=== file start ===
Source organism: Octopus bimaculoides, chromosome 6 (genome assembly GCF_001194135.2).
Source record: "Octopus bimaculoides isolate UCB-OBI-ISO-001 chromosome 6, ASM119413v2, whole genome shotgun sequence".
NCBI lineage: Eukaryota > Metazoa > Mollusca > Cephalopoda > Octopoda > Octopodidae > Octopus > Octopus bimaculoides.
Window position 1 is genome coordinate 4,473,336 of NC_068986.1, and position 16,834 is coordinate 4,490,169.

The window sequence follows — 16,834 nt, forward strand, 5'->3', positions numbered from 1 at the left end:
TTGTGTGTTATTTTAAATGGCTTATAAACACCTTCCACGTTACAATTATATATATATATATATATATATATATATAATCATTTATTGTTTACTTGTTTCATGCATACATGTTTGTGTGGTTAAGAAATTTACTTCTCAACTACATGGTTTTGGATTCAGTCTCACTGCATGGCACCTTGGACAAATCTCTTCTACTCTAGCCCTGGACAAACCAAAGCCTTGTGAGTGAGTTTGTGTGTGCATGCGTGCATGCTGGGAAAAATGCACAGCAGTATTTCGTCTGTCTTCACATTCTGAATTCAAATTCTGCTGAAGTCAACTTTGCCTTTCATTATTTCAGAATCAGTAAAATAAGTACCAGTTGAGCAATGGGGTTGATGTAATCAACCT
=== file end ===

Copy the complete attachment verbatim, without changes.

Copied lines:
Source organism: Octopus bimaculoides, chromosome 6 (genome assembly GCF_001194135.2).
Source record: "Octopus bimaculoides isolate UCB-OBI-ISO-001 chromosome 6, ASM119413v2, whole genome shotgun sequence".
NCBI lineage: Eukaryota > Metazoa > Mollusca > Cephalopoda > Octopoda > Octopodidae > Octopus > Octopus bimaculoides.
Window position 1 is genome coordinate 4,473,336 of NC_068986.1, and position 16,834 is coordinate 4,490,169.

The window sequence follows — 16,834 nt, forward strand, 5'->3', positions numbered from 1 at the left end:
TTGTGTGTTATTTTAAATGGCTTATAAACACCTTCCACGTTACAATTATATATATATATATATATATATATATATAATCATTTATTGTTTACTTGTTTCATGCATACATGTTTGTGTGGTTAAGAAATTTACTTCTCAACTACATGGTTTTGGATTCAGTCTCACTGCATGGCACCTTGGACAAATCTCTTCTACTCTAGCCCTGGACAAACCAAAGCCTTGTGAGTGAGTTTGTGTGTGCATGCGTGCATGCTGGGAAAAATGCACAGCAGTATTTCGTCTGTCTTCACATTCTGAATTCAAATTCTGCTGAAGTCAACTTTGCCTTTCATTATTTCAGAATCAGTAAAATAAGTACCAGTTGAGCAATGGGGTTGATGTAATCAACCT